Heroes: The Battle at Lake Changjin

Heroes: The Battle at Lake Changjin

national romance

We had prepared. We had revised the chronology of the Korean War. We were ready to point out the probable historical arrangements to satisfy the purists while ignoring some ideological biases, to forgive the too obvious concessions… All that to defend what remains of the substantial marrow of HK cinema, the furious skids of Dante Lam and especially the masterful flights of the immense Tsui Hark. In vain.

Literally commissioned by the central military commission and the Chinese propaganda department as part of the party’s 100th anniversary celebration, The Battle at Lake Changjin is almost impossible to guarantee. No need in reality to cram our history lessons: his propagandist tendencies are clear. Moreover, if it was entrusted to this fantasized trio of filmmakers, it is because the other former muse of Hong Kong cinema, Andrew Lau, was busy polishing his own praise of local authorities, Chinese Doctors. An observation that we are very happy to draw up in France, since the former Chinese journalist who dared to criticize the role arrogated by his country on social networks ended up in the post …

Mao Zedong, a nice guy, deep down

Our hopes weren’t so naive : a few months ago landed in France, under the same conditions, another Chinese mega-blockbuster rewriting history as it pleases, The Brigade of 800. Its director Guan Hu and his co-screenwriter Ge Rui, well aware of the type of spectacle they offered, did not hesitate to dwell on the ambiguities of its patriotism. We can even suppose that they made the heroic sacrifice of their characters the consequence of an absurd conflict by nature, a bit like, ultimately, the best American war films of the 1980s and 1990s.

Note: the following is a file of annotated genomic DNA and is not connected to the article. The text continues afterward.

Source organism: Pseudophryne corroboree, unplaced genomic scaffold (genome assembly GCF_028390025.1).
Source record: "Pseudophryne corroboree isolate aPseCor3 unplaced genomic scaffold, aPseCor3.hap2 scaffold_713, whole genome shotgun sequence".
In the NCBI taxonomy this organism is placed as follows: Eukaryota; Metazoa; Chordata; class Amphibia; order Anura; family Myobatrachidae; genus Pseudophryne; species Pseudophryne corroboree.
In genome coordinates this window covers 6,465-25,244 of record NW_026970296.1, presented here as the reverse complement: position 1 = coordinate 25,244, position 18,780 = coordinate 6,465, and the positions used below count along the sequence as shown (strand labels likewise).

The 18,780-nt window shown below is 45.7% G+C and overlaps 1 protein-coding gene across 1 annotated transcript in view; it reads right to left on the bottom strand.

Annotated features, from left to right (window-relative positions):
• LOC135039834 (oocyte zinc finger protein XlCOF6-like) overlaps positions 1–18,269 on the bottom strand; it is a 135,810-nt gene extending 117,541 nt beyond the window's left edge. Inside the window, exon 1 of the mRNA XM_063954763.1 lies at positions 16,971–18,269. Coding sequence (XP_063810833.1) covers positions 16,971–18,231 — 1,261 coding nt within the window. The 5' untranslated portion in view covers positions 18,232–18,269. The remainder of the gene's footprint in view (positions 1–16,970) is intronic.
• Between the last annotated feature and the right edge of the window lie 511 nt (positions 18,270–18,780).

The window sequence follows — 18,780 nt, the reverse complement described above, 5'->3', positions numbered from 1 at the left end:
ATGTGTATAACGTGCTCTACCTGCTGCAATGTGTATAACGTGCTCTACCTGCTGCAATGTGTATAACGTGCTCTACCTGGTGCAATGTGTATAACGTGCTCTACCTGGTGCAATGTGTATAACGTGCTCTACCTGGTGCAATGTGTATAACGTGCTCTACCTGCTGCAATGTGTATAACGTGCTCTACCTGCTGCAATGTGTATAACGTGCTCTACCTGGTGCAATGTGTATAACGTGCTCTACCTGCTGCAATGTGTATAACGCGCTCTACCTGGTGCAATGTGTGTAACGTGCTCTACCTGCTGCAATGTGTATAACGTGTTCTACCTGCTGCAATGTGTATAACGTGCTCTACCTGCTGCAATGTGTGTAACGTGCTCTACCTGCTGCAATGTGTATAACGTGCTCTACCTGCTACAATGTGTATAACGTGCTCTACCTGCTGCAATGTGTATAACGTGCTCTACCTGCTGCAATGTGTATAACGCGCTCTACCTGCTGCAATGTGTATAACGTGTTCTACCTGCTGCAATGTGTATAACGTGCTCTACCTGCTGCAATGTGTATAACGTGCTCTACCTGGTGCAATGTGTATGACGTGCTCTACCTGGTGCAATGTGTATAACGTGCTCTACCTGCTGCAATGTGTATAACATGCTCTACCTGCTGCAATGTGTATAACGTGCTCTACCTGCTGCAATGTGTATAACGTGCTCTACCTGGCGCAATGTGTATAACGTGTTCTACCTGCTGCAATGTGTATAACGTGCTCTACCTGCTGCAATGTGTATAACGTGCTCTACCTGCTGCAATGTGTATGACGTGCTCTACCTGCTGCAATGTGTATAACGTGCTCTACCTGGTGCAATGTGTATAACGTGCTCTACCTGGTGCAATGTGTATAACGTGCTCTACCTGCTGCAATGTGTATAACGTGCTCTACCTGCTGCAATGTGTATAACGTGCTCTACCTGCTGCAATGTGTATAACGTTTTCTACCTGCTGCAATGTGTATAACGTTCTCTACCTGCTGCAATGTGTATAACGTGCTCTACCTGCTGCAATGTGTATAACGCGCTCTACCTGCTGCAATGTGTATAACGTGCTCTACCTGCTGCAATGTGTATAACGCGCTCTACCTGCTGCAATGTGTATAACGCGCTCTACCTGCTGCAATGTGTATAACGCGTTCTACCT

A form of recoil repudiated from the interminable first 40 minutes of The Battle at Lake Changjincomposed largely of great, vibrant speeches, poignant military salutes given in front of the motherland bathed in eternal light, telephone preparations for payment, connected by a sticky overlay of fire music. Everything rings false and is therefore enough to eradicate the slightest emotion in favor of national pride with, as horizon line, an epilogue which one would believe written by a committee (and it is perhaps the case). Inevitably, in-between, difficult to recognize any seriousness in the clashes, yet not stingy with explosions of all kinds.

Heroes: The Battle at Lake Changjin: Photobullet train

Hark of Triumph

Disinterested in these function-characters, martyrs in the service of a cause in which it is impossible to grant the slightest confidence, we catch up with long action sequences. After all, in The Battle of Tiger MountainTsui Hark crushed the obvious political significance of his story under the weight of his aesthetic experiments, which did not stop with the reign of digital special effects, far from it.

Only here, he is accompanied by two illustrious colleagues, who we wondered if they were going to curb his creative impulses. And indeed, the battle scenes, spread over two large narrative areas, leave this tripartite approach apparent. The visions of chaos filmed on the shoulder give way from time to time to a few dry tracking shots and other rapid aerial shots, launching for teasing moviegoers a part of “who shot what?” which ranges from expert to beginner level. But in the long term, the styles devour each other, constantly on the landing of the total spectacle. The definition of frustration.

Heroes: The Battle at Lake Changjin: PhotoUS Air Low

Only a few moments of bravery, attributed by mechanical fanboyism to Tsui Hark, briefly make us forget the ideological seriousness of the thing, the time of an absurd camera movement or a surreal idea. What emerges is a crazy sequence shot which flies over a company of terrified soldiers at the same time as the planes and ends with an improbable split-screen, as well as a tank duel straight out of the wet dreams of the Hong Kong filmmakers it represents. A meager pittancegiven that the whole thing still lasts almost 3 hours.

Perhaps the instruction was to keep some firepower for the sequel, which has a better reputation in terms of action, but which one guesses is about as disembodied. Although it is hard to see the scriptwriters surpassing this very last act, where the purpose of the project is revealed in all its cruelty: the image of Americans prostrate in the face of the alleged combativeness of poor soldiers reduced to the state of lifeless statues – and without an opinion. One of the last boxes is responsible for driving the point home: “The great spirit of war is timeless”. Chilling.

Heroes: The Battle at Lake Changjin is available on Blu-ray, DVD and VOD since July 27.

Heroes: The Battle at Lake Changjin: Official Poster


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